Ultimately though, the American consumers need to wake up and stop taking abuse from the big cell phone carriers and stand up for what little rights are preserved. They will find every way to lock you in to multi-year contracts, which IMHO is wrong, because the biggest threat to the current business model is the unlocked, out-of-contract customer, who spends a butt load of money and can walk anytime.

    The best thing apple can do is add bluetooth connectivity to the iTouch (with the Handsfree, A2DP, and Headset profiles) and someone make a gadget for Skype...and you have an instant VoIP device that anyone would pay 500 bucks for..it would be worth it,esp with the rollout of WIMAX.
    JT82
    • Notes on your Notes...

      [b]The article suggested that customers may take their phone to T-Mobile or Verizon Wireless, while this is true for T-Mobile - its impossible for the iPhone to suddenly appear on Verizon wireless due to incompatable technologies (GSM vs CDMA), unless apple is gearing up for a CDMA verison [/b]

      Unfortunately, If you bought the original iPhone which is GSM, you still can't magically morph it into a CDMA phone and toss it onto Verizon's network. You'd have to actually BUY another iPhone that's CDMA compliant. Another pile of money flushed away (unless you can find someone interested in buying it)... So unlocking it to go from AT&T to Verizon is a moot exercise any way you slice it.

      And then there's one more issue. When you buy a phone these days, it comes preloaded with software that helps it interact with the carrier's network and services. If you buy a Verizon branded phone, chances are excellent that it's been preprogrammed for VCast and other Verizon only services. A T-Mobile programmed phone can be programmed for Fave Fives. AT&T and Sprint have their own versions of these services. The Visual Voicemail feature that AT&T has with the iPhone is one such lock-in.

      They're NOT interoperable.

      Unlocking a phone has it's downside - you probably won't have access to some service or goodie your former carrier has to offer. NOR will you have the luxury of installing the goodies from another carrier. There may be subtle variations in the internal guts of the phone - even if it's a Motorola RAZR. In fact, that phone has more variations under the hood than you can shake a stick at.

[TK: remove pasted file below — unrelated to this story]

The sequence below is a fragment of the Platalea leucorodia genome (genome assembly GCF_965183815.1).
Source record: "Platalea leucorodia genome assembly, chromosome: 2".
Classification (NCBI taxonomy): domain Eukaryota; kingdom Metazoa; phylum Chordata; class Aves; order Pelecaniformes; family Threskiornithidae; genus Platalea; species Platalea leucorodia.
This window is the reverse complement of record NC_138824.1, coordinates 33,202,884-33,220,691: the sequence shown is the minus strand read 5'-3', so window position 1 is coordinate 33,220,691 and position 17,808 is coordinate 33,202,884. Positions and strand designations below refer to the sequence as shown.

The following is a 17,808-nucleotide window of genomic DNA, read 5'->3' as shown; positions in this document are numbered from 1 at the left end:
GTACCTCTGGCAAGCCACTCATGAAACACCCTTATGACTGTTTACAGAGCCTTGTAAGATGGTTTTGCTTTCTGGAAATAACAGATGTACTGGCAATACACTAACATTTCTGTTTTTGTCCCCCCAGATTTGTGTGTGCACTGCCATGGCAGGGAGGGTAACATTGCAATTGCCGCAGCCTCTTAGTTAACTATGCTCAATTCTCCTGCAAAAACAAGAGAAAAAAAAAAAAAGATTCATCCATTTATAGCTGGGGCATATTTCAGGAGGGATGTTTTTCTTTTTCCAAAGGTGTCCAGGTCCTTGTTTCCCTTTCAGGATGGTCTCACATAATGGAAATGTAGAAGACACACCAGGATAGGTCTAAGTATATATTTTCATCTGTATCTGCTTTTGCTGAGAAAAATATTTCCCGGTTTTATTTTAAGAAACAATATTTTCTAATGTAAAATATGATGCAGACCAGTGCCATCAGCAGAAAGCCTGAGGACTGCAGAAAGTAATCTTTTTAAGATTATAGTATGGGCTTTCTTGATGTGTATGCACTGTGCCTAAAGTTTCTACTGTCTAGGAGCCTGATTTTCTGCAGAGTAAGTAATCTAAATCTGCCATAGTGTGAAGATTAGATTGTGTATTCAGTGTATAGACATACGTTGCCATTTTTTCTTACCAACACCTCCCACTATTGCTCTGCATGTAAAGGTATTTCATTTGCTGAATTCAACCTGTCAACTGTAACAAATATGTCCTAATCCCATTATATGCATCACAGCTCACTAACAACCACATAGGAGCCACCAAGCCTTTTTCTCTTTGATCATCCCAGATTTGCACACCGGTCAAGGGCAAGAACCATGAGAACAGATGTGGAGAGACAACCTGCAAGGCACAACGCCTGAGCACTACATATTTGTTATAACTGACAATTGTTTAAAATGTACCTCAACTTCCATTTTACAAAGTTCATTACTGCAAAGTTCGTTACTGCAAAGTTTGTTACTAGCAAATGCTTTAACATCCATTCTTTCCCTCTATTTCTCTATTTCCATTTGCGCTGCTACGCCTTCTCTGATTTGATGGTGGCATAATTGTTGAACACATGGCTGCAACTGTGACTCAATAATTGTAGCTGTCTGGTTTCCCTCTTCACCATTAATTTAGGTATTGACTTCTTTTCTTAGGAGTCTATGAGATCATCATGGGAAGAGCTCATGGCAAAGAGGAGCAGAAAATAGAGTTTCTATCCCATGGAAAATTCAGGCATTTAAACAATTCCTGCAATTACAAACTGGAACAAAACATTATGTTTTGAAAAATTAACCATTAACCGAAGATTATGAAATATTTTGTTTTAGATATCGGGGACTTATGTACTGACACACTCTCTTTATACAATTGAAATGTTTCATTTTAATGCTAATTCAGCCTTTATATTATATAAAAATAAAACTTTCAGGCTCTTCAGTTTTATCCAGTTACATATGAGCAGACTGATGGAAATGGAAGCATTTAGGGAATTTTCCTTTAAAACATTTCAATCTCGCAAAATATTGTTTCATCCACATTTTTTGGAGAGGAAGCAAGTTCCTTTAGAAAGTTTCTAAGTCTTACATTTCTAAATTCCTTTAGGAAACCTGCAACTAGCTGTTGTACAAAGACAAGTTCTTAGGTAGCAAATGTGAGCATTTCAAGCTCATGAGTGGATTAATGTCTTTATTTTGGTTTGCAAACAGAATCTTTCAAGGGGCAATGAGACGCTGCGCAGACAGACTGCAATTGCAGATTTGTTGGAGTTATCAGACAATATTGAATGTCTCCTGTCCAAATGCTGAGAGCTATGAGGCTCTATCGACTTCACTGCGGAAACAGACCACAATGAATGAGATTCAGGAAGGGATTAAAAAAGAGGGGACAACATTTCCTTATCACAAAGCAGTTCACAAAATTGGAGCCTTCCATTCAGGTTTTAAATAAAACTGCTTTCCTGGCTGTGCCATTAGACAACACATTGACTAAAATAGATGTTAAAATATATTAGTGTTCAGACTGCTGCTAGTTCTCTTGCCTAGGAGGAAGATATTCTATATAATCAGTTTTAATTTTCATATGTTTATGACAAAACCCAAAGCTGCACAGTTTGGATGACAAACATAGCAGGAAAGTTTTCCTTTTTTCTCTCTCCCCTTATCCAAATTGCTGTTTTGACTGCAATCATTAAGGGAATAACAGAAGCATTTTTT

Unlocked (or "never locked") phones likewise come with this same sort of pitfall. While I truly heart my Motorola A1200, it's never been programmed with anything but the most basic features - i.e. making a call - by the dealer who sold it to me. I'm actually fine with that. I don't feel the urge to spend an extra $30 a month for e-mail and web browsing. I can send or recieve text messages but that's about as far as it gets. Heck, the phone even reports I'm on Cingular's network - mainly because AT&T and T-Mobile share their antenna network and more often than not, the closest tower to me was put up by Cingular.

      This whole mandate to have unlocked phones and such is going to be resisted, furiously, by the cell carriers. Why? Because minutes are a commodity they don't make nearly enough money on. ALL carriers make money by selling those ADDITIONAL services and features that are usually phone dependent. Not all GSM phones can do T-Mobile's Fave 5's. Not all phones can do iTunes music. The list goes on.

      And of course, there's the technology aspect - GSM vs CDMA. In order to make unlocked phones a universal constant, you'd have to force the carriers who've built their networks to abandon or convert them and join the remaining carriers on their GSM systems. That's NOT gonna happen anytime soon. Odds are if anyone were to mandate a standard cellular network, Verizon, Sprint, AllTell, MetroPCS and the other CDMA carriers are going to be the ones hurting. GSM is the world standard. Most tri- or quad-band GSM phones will work pretty much anywhere in the world. CDMA is only prevalent in the US. Therefore, GSM would be the smart direction to go.
      Wolfie2K3
  • Overstating the impact?

    The author talks as though the wireless carriers will not be involved in any of these events. If things do actually lean the direction of which he spoke, you can rest assured that the existing wireless carriers will be at the forefront if their is a profit to be made.
    GuidingLight
    • the author is visionary; Free Universal Broadband Access to Web 2.0 in USA

      The impact is USA only, but it is huge for the US economy. The digital economy is a revolution where there are huge opportunities for those wishing to catch the wind before storm. The sailing will be so fast that US companies like AT&T will be safe in port by the time it hits. Here is why.